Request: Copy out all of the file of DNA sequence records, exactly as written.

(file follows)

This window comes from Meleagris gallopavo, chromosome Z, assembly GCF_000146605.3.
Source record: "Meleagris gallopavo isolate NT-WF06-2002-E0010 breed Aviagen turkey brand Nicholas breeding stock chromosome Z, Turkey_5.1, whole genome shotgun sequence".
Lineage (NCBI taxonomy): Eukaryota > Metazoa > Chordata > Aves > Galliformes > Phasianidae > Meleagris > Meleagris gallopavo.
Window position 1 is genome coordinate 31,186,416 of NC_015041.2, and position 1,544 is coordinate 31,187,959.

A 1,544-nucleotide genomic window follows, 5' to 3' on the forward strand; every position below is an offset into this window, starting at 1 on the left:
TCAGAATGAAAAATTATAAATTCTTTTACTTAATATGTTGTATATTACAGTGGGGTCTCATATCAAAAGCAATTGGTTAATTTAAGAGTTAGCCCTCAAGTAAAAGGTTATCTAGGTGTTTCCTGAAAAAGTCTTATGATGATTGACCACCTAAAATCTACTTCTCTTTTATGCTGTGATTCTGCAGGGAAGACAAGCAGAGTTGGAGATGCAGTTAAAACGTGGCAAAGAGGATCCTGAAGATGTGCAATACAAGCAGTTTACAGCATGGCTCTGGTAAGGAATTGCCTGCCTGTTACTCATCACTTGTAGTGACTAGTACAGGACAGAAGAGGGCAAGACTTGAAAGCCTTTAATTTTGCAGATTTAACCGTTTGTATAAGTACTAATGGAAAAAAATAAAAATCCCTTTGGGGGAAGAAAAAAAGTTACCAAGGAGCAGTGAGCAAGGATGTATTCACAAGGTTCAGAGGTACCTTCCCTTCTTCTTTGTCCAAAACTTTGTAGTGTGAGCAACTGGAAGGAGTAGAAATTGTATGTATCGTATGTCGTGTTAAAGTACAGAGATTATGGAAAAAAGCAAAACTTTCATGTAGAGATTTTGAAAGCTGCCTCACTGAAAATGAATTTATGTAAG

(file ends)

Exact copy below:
This window comes from Meleagris gallopavo, chromosome Z, assembly GCF_000146605.3.
Source record: "Meleagris gallopavo isolate NT-WF06-2002-E0010 breed Aviagen turkey brand Nicholas breeding stock chromosome Z, Turkey_5.1, whole genome shotgun sequence".
Lineage (NCBI taxonomy): Eukaryota > Metazoa > Chordata > Aves > Galliformes > Phasianidae > Meleagris > Meleagris gallopavo.
Window position 1 is genome coordinate 31,186,416 of NC_015041.2, and position 1,544 is coordinate 31,187,959.

A 1,544-nucleotide genomic window follows, 5' to 3' on the forward strand; every position below is an offset into this window, starting at 1 on the left:
TCAGAATGAAAAATTATAAATTCTTTTACTTAATATGTTGTATATTACAGTGGGGTCTCATATCAAAAGCAATTGGTTAATTTAAGAGTTAGCCCTCAAGTAAAAGGTTATCTAGGTGTTTCCTGAAAAAGTCTTATGATGATTGACCACCTAAAATCTACTTCTCTTTTATGCTGTGATTCTGCAGGGAAGACAAGCAGAGTTGGAGATGCAGTTAAAACGTGGCAAAGAGGATCCTGAAGATGTGCAATACAAGCAGTTTACAGCATGGCTCTGGTAAGGAATTGCCTGCCTGTTACTCATCACTTGTAGTGACTAGTACAGGACAGAAGAGGGCAAGACTTGAAAGCCTTTAATTTTGCAGATTTAACCGTTTGTATAAGTACTAATGGAAAAAAATAAAAATCCCTTTGGGGGAAGAAAAAAAGTTACCAAGGAGCAGTGAGCAAGGATGTATTCACAAGGTTCAGAGGTACCTTCCCTTCTTCTTTGTCCAAAACTTTGTAGTGTGAGCAACTGGAAGGAGTAGAAATTGTATGTATCGTATGTCGTGTTAAAGTACAGAGATTATGGAAAAAAGCAAAACTTTCATGTAGAGATTTTGAAAGCTGCCTCACTGAAAATGAATTTATGTAAG